Not much emphasis has been placed on the negative effects of a wrongful accusation. The bulk of research has explored the consequences of not intervening in a possibly abusive situation. This reflects the lack of concern for dealing with the issue of intrusion into the family. The research that does explore this illustrates many ill effects on innocent families due to coercive intervention. In many cases the effects are felt suddenly and without warning. The CPS is capable of moving with swift and absolute authority. A simple accusation of abuse leveled at a parent or guardian can bring devastating consequences for a family. People’s lives are changed forever in an instant.
Children may be removed from their homes and contact with their parents prohibited. In cases where more than one child is removed, siblings are often separated, so that a child may lose contact with his whole family. Sometimes there is no way to predict how long they will be separated. The amount of time may be as short as the time it takes for a physical examination, or it may be forever. Even if there is no separation a family may undergo painful investigations before allegations of child abuse are determined to be unfounded (Besharov, 1986). Accused parents are sometimes interrogated and other times completely ignored in an investigation (Miller, 1988).
A family investigated for abuse is completely at the mercy of their CP worker. Most false accusations take a family completely by surprise. In this state of confusion a family is left defenseless and often has no idea of the possible consequences that await them (Besharov, 1986; Miller, 1988). “People falsely accused feel so alone. They tend to deny it … that something like this can happen in the United States” (Brown-Hawley, 1987). These people are left feeling powerless. In a study of wrongfully accused parents, Schultz (1986, 1989) found such effects as sleeplessness, weight loss, nausea, night-terrors, and depression. His respondents also reported job loss, divorce, reputational damage, and financial losses of such magnitude that selling the family home was required to pay for legal and expert fees. Some, however, did state that the investigation brought the family closer to one another because of the hardships endured together.
The Dynamics of Shame
The qualities and emotions displayed by families wrongfully accused of child abuse are strikingly similar to emotions demonstrated by adults and children who feel shame. Shame is an internal, subjective experience. The shamed individual sees himself as inadequate, inferior, worthless and defective. It affects the whole self-physical, emotional, mental and spiritual. Shame is a judgment of the self, and a failure of “being,” rather than a failure of “doing” (Potter-Efron, 1988).
As a dynamic social system, a family has a set of parenting rules and beliefs upon which its child rearing style is based. In all families the belief system forms the core of how children view themselves. Specifically, in a family where shame exists, the child’s core is one of a feeling of inadequacy. The family’s rules are shaming and abusive and the child internalizes these rules. The child is shamed by the parents for failing to attain the ideal. “Shame is the source of most of the disturbing inner states which deny full human life” (Kaufman, 1980). Self-doubt, isolation, alienation, and depression are some of the emotions linked with shame and are experienced by children who have been shamed by their parents (Bradshaw, 1988).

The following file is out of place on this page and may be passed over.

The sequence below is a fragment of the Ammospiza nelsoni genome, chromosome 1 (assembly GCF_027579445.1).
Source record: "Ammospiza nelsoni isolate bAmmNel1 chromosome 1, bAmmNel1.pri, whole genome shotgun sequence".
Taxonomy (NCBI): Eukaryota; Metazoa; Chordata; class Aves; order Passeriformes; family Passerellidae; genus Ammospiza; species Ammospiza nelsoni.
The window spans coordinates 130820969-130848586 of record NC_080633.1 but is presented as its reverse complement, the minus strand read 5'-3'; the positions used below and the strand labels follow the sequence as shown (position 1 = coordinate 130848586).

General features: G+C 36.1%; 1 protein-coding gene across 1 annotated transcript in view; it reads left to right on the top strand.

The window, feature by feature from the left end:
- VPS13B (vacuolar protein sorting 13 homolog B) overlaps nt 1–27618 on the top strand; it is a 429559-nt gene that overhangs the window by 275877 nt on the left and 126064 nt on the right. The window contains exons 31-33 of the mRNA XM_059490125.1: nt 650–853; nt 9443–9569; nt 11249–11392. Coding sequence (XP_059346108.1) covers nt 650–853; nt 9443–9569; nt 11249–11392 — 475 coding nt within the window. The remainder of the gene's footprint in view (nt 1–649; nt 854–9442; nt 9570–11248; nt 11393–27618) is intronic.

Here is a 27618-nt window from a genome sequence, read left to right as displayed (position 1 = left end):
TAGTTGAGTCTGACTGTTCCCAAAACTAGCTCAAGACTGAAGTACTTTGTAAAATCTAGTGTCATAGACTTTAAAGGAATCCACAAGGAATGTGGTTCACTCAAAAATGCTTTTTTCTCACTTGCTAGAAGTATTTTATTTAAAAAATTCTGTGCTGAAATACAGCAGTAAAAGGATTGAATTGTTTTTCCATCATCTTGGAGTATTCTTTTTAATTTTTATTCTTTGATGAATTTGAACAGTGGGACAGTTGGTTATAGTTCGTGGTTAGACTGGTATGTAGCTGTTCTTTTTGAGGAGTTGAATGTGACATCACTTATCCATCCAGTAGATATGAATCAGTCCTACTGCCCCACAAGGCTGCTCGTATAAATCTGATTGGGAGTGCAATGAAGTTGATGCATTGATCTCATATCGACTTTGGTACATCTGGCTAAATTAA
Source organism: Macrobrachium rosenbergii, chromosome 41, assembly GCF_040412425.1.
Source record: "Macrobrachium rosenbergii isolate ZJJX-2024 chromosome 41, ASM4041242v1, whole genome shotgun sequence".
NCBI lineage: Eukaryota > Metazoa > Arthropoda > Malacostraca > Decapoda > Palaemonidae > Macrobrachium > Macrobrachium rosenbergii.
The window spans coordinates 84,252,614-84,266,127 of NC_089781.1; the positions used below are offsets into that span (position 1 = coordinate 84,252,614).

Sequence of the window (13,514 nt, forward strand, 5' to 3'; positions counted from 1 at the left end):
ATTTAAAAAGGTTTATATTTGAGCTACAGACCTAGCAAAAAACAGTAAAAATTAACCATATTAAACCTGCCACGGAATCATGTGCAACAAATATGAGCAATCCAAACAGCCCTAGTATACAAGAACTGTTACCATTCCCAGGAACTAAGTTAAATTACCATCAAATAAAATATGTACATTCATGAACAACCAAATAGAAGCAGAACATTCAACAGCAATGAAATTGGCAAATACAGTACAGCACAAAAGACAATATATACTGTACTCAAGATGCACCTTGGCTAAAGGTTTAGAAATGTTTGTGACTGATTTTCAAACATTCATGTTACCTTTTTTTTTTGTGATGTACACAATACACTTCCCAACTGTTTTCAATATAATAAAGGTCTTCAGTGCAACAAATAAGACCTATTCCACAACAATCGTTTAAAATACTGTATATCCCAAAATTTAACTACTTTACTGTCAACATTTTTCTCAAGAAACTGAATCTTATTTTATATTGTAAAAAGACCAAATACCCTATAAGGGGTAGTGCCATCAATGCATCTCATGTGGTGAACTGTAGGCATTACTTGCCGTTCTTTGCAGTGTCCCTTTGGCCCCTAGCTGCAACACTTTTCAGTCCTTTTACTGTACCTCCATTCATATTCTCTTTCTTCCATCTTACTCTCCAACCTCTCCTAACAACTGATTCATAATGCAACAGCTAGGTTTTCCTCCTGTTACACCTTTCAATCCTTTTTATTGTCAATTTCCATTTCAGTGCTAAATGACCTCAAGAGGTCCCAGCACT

“Shame-based” in part means the creation of shame in others. The creation of shame in others is a way of avoiding feeling shame oneself. It is a means of displacing an unwanted feeling onto another, thereby protecting oneself from it. The feeling of shame is passed on to others and is therefore referred to as “passing the hot potato” in psychiatric literature. When someone feels shame, one reaction is to instill it in others. “We achieve a personal comfort denied the bearer of these labels” (Nathanson, 1987). Parents pass the shame to children in shame-bound families. These shamed children have many of the characteristics of families wrongfully accused of child abuse. In our questioning of the origin of shame in these families we began to wonder who was passing the hot potato to them. We began to see parallels between passing shame within the family and passing the shame from institutions to the family.
Shame and the Child Protection System
Much of the way families act within a shame-bound system appear to be reflected in institutions. In expanding the shame-bound system concept to include institutions, similar elements can be found. Those institutions or agencies which act in loco parentis, taking on the responsibility of the parent, seem to fit this schema best. One such institution is the Child Protective Service (CPS) system. Is the shame-bound system of families applicable to the relationship CPS systems have with families they investigate for abuse? Because CPS agencies intervene into the zone of the family when parents appear not to exercise proper control over their children, the CPS agency takes on a parental role. We propose that the CPS system and the family accused of child abuse form a shame-bound system much like the one between the shaming parent and the shamed child. This exploratory study examined the applicability of the shame-based system in which the CPS agency takes on the shaming rules of the parent and the family accused of abuse or neglect takes on the characteristics of the shamed child.